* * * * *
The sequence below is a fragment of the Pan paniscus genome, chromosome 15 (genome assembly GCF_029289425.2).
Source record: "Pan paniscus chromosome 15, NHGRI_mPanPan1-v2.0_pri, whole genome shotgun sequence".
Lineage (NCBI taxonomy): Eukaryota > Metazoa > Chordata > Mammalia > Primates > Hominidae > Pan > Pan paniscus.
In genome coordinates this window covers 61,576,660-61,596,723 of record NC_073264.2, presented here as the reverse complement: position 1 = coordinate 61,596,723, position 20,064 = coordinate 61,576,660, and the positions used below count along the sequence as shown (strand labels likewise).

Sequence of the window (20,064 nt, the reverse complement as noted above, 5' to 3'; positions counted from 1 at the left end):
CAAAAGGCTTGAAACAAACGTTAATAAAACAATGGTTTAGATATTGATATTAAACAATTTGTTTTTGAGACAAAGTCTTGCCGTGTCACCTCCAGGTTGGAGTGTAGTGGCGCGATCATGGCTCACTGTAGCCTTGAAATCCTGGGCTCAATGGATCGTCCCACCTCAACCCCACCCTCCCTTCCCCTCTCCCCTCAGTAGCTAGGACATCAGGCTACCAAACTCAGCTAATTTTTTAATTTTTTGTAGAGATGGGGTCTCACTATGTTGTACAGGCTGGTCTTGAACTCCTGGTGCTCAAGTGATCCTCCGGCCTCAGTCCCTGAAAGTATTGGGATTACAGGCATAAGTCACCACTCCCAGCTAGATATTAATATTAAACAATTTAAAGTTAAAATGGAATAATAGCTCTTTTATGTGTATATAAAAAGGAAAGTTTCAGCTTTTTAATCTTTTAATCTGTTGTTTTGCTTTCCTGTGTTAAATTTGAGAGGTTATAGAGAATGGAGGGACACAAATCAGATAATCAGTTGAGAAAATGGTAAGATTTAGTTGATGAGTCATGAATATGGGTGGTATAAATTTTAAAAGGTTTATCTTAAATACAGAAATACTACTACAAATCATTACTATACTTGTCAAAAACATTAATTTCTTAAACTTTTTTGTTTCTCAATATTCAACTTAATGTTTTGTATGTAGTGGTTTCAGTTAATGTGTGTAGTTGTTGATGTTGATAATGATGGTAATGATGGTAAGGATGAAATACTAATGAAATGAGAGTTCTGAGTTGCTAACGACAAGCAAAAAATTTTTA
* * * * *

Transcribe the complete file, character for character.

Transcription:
The sequence below is a fragment of the Pan paniscus genome, chromosome 15 (genome assembly GCF_029289425.2).
Source record: "Pan paniscus chromosome 15, NHGRI_mPanPan1-v2.0_pri, whole genome shotgun sequence".
Lineage (NCBI taxonomy): Eukaryota > Metazoa > Chordata > Mammalia > Primates > Hominidae > Pan > Pan paniscus.
In genome coordinates this window covers 61,576,660-61,596,723 of record NC_073264.2, presented here as the reverse complement: position 1 = coordinate 61,596,723, position 20,064 = coordinate 61,576,660, and the positions used below count along the sequence as shown (strand labels likewise).

Sequence of the window (20,064 nt, the reverse complement as noted above, 5' to 3'; positions counted from 1 at the left end):
CAAAAGGCTTGAAACAAACGTTAATAAAACAATGGTTTAGATATTGATATTAAACAATTTGTTTTTGAGACAAAGTCTTGCCGTGTCACCTCCAGGTTGGAGTGTAGTGGCGCGATCATGGCTCACTGTAGCCTTGAAATCCTGGGCTCAATGGATCGTCCCACCTCAACCCCACCCTCCCTTCCCCTCTCCCCTCAGTAGCTAGGACATCAGGCTACCAAACTCAGCTAATTTTTTAATTTTTTGTAGAGATGGGGTCTCACTATGTTGTACAGGCTGGTCTTGAACTCCTGGTGCTCAAGTGATCCTCCGGCCTCAGTCCCTGAAAGTATTGGGATTACAGGCATAAGTCACCACTCCCAGCTAGATATTAATATTAAACAATTTAAAGTTAAAATGGAATAATAGCTCTTTTATGTGTATATAAAAAGGAAAGTTTCAGCTTTTTAATCTTTTAATCTGTTGTTTTGCTTTCCTGTGTTAAATTTGAGAGGTTATAGAGAATGGAGGGACACAAATCAGATAATCAGTTGAGAAAATGGTAAGATTTAGTTGATGAGTCATGAATATGGGTGGTATAAATTTTAAAAGGTTTATCTTAAATACAGAAATACTACTACAAATCATTACTATACTTGTCAAAAACATTAATTTCTTAAACTTTTTTGTTTCTCAATATTCAACTTAATGTTTTGTATGTAGTGGTTTCAGTTAATGTGTGTAGTTGTTGATGTTGATAATGATGGTAATGATGGTAAGGATGAAATACTAATGAAATGAGAGTTCTGAGTTGCTAACGACAAGCAAAAAATTTTTA